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County approves two court filing fee increases

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By Rich Bauer, Managing Editor

Several years ago, the Fayette County board turned down a request from the circuit clerk to increase two filing fees collected by her office, saying that the monies generated by those fees were not being used.

On Tuesday night, as another request was made by the new circuit clerk, the board found out why those increases are needed at this time.

Board members unanimously approved increasing both the automation and document storage fees to $15 after Circuit Clerk Mary Sue Ruot told them about a mandate passed down by the Illinois Supreme Court.

The automation fee was established at $3 by the county board in July 1985, and raised to $5 in December 1991. The document storage fee has remained at $3 since being approved by the board in June 1991.

The fees are charged on all cases filed in the circuit clerk’s office.

Ruot said that the Supreme Court has ordered all counties to have in place by Jan. 1, 2011, an emergency preparedness plan and proof that they have begun to follow that plan.

Among the requirements being placed on the counties is the scanning of all court records and placement of them on digital storage devices (CDs or DVDs), with one complete copy of those records to be stored off-site.

For Fayette County, that means the scanning and storage of millions of pages of records.

Ruot told the board on Tuesday that she currently has $246,000 in automation fee fund and $410,000 in the document storage fund, and that she was hoping that that would be enough to cover a lot of required scanning and storage fees.

But she learned earlier in the day that just the first phase of the three-phase project has been estimated to cost $264,601.25.

She had been hoping, after speaking with other circuit clerks in the area, that her office could pay for the first phase by using $100,000 from the automation fund and $50,000 from the document storage fund.

HOV Services of Rantoul, which has and continues to provide this service for other counties in this region, estimates that more than 3 million documents – covering more than 100,000 cases, will be scanned in that first phase.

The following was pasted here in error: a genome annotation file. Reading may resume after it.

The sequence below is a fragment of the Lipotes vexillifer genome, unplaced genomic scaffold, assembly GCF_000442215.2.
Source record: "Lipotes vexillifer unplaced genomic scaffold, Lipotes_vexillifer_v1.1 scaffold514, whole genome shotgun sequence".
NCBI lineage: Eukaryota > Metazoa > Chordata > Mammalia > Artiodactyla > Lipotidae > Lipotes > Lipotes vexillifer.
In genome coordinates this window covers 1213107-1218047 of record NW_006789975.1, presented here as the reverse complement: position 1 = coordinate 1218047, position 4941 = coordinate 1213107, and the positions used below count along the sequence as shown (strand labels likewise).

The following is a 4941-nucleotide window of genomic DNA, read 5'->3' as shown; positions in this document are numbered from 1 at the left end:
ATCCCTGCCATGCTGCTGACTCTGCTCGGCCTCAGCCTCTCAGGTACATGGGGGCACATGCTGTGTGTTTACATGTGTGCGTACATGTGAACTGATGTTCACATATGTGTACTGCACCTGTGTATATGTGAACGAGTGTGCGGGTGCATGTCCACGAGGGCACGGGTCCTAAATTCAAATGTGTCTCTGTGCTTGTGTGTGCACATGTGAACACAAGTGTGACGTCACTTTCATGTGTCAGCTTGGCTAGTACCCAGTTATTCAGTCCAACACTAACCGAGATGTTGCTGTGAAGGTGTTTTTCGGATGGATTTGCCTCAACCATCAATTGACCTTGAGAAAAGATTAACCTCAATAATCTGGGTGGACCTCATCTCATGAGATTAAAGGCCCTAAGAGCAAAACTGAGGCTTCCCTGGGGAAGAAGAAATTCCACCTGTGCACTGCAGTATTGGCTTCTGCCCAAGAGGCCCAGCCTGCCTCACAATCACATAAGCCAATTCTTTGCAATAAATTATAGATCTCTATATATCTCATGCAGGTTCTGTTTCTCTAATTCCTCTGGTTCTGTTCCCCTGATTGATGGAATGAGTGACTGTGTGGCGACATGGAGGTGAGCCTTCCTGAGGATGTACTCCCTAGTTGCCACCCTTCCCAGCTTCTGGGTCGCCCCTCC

That first phase includes the scanning of closed court documents in the circuit clerk’s office dating back to 1964. The second phase will include documents recorded prior to 1964, and the last phase will take in the circuit clerk’s oldest documents, ones that date back to the early 1800s.

While the funds in the automation and document storage funds should be enough to pay for the first phase, Ruot said, her office will need substantially more money to complete all three phases of the project, and also to maintain the required scanning once the old records are completed.

She said that she will likely need to hire one or two additional employees to keep up with the scanning work on a daily basis, and HOV has estimated that the equipment needed to get the county set up for ongoing scanning and storage will cost $80,000.

She said the annual salary and benefits for one new employee at this time is about $23,000.

Additional monies are also needed in the two funds, Ruot said, for the lease of a new copier for her office and the preservation of the oldest record books in her office.

The copier currently being used in the circuit clerk’s office is four years old, and Ruot has been told that that’s the average life expectancy of a copier being used by an office such as hers. “We are copying on borrowed time,” she said.

As for the old record books, which date back to the county’s beginning years, she said, “They are disintegrating right before our eyes,” Ruot said. “This is our history, and we need to do what we can to preserve it.”

The funds generated by the two fees will also be used for online services provided by the county through www.judici.com. The status of county cases is currently available on that Web site, and in the future, fines and fees could be paid through it, she said.

Several years ago, Ruot’s predecessor, Marsha Wodtka, asked the board to increase the fees. On Tuesday, board Chairman Steve Knebel explained to newer board members why the board did not approve Wodtka’s request.

“It was voted down because that money wasn’t being used,” Knebel said.

In supporting Ruot’s recommendation, Knebel said that the circuit clerk’s office recently, at the recommendation of the county’s auditor, provided the county with some monies from those two funds.